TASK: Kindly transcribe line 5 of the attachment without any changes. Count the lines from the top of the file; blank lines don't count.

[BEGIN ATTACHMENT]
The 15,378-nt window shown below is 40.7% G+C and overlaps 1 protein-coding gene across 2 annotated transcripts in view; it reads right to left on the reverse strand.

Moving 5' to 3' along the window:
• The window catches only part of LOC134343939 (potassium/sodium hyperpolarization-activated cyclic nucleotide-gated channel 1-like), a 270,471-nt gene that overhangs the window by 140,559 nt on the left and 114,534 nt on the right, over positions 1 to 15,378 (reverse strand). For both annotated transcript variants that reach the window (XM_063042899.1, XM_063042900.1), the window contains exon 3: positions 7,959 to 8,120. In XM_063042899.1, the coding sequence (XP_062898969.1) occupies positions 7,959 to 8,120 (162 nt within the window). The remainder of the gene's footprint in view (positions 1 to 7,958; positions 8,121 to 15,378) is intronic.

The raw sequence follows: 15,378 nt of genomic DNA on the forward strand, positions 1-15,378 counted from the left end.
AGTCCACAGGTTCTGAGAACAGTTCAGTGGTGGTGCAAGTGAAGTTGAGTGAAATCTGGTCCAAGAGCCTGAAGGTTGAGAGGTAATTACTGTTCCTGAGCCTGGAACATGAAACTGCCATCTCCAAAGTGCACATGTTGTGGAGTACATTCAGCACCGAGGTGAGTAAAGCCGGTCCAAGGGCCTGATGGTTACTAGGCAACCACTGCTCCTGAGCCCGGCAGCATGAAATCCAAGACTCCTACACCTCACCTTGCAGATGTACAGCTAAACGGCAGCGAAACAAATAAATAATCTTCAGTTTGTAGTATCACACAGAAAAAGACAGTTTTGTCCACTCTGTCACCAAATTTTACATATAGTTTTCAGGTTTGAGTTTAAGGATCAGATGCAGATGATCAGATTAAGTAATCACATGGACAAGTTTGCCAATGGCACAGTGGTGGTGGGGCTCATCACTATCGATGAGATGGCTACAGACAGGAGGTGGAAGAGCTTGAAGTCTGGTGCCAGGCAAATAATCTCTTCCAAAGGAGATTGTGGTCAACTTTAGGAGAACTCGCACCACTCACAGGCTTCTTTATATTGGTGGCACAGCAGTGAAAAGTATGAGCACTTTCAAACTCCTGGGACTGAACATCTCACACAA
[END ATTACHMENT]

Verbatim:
AGTCCACAGGTTCTGAGAACAGTTCAGTGGTGGTGCAAGTGAAGTTGAGTGAAATCTGGTCCAAGAGCCTGAAGGTTGAGAGGTAATTACTGTTCCTGAGCCTGGAACATGAAACTGCCATCTCCAAAGTGCACATGTTGTGGAGTACATTCAGCACCGAGGTGAGTAAAGCCGGTCCAAGGGCCTGATGGTTACTAGGCAACCACTGCTCCTGAGCCCGGCAGCATGAAATCCAAGACTCCTACACCTCACCTTGCAGATGTACAGCTAAACGGCAGCGAAACAAATAAATAATCTTCAGTTTGTAGTATCACACAGAAAAAGACAGTTTTGTCCACTCTGTCACCAAATTTTACATATAGTTTTCAGGTTTGAGTTTAAGGATCAGATGCAGATGATCAGATTAAGTAATCACATGGACAAGTTTGCCAATGGCACAGTGGTGGTGGGGCTCATCACTATCGATGAGATGGCTACAGACAGGAGGTGGAAGAGCTTGAAGTCTGGTGCCAGGCAAATAATCTCTTCCAAAGGAGATTGTGGTCAACTTTAGGAGAACTCGCACCACTCACAGGCTTCTTTATATTGGTGGCACAGCAGTGAAAAGTATGAGCACTTTCAAACTCCTGGGACTGAACATCTCACACAA